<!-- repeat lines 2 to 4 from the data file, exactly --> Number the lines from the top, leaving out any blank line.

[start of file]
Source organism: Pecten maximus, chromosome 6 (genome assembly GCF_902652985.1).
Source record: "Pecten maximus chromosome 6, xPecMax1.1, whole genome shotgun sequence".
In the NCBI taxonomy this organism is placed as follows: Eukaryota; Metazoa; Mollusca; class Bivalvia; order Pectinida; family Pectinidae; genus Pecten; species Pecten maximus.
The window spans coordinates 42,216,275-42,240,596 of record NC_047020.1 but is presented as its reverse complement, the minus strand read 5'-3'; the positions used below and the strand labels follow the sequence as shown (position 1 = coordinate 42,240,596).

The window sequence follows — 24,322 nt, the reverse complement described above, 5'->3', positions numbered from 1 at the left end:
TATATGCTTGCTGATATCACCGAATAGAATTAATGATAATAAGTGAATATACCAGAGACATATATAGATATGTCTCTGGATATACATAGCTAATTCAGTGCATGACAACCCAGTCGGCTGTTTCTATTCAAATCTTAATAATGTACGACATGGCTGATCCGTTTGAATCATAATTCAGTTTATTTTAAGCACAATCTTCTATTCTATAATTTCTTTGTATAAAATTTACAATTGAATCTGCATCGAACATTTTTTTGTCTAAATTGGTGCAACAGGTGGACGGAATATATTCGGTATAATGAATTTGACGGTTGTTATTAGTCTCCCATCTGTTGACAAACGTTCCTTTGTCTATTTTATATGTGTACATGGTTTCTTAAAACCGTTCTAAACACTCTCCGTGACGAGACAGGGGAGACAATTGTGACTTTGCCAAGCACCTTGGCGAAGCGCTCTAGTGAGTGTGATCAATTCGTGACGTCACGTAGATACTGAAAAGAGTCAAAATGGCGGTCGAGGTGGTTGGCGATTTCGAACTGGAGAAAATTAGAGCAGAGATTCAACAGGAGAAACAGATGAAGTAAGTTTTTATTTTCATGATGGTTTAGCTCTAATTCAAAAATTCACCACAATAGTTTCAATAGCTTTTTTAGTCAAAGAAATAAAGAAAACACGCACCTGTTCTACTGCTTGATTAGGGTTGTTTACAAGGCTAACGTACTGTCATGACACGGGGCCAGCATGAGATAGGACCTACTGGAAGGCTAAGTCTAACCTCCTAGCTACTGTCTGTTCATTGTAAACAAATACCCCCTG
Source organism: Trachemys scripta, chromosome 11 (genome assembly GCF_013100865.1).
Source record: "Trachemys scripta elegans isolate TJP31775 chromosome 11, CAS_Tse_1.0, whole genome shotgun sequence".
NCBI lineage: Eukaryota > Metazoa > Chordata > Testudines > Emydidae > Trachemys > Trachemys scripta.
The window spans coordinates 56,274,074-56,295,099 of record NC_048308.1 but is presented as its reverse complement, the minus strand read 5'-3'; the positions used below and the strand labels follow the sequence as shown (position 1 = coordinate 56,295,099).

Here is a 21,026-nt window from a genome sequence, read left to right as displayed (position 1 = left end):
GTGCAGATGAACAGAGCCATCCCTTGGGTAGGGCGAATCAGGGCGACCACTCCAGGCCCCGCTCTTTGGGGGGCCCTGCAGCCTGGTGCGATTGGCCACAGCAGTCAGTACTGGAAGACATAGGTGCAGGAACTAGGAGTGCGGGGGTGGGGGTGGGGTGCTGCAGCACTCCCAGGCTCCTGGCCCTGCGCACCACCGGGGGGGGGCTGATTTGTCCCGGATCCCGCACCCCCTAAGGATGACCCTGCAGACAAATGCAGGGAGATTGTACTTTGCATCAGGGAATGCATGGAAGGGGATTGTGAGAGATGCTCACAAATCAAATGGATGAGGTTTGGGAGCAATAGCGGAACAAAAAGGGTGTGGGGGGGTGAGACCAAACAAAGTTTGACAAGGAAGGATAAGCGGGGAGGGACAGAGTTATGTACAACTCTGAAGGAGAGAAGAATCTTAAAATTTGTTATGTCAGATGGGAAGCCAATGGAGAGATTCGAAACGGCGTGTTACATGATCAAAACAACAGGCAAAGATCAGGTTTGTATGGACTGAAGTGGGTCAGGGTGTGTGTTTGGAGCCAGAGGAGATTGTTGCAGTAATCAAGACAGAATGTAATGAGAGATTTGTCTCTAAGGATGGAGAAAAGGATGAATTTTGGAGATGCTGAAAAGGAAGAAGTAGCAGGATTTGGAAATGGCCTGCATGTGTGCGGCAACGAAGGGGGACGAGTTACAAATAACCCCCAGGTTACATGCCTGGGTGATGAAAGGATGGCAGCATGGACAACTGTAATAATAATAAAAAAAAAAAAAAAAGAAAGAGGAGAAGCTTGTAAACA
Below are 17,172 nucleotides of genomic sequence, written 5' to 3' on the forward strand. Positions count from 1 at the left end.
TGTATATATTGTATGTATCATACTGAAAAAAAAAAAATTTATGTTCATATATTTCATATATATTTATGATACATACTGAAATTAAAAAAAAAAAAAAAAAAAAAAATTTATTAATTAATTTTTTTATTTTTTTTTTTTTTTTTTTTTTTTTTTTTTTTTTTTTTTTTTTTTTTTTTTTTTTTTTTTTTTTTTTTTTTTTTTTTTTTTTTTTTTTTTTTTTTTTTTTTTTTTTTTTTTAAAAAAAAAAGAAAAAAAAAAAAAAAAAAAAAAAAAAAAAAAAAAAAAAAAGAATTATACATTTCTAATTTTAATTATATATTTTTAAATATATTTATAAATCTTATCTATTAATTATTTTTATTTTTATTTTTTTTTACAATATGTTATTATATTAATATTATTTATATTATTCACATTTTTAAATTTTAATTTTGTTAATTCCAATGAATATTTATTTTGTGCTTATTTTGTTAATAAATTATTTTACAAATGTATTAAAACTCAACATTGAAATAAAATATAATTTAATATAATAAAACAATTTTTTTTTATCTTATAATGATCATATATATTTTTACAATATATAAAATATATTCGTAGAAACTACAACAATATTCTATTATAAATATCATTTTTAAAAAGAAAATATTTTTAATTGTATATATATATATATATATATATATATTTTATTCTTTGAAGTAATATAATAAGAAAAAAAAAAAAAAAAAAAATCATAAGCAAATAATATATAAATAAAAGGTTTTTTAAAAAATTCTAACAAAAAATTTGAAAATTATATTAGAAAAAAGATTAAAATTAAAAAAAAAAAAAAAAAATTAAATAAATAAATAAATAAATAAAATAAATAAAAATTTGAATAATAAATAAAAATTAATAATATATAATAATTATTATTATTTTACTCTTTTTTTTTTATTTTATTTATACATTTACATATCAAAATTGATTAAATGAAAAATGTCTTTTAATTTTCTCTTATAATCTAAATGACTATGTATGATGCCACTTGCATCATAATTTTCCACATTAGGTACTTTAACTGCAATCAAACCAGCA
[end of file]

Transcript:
Source record: "Pecten maximus chromosome 6, xPecMax1.1, whole genome shotgun sequence".
In the NCBI taxonomy this organism is placed as follows: Eukaryota; Metazoa; Mollusca; class Bivalvia; order Pectinida; family Pectinidae; genus Pecten; species Pecten maximus.
The window spans coordinates 42,216,275-42,240,596 of record NC_047020.1 but is presented as its reverse complement, the minus strand read 5'-3'; the positions used below and the strand labels follow the sequence as shown (position 1 = coordinate 42,240,596).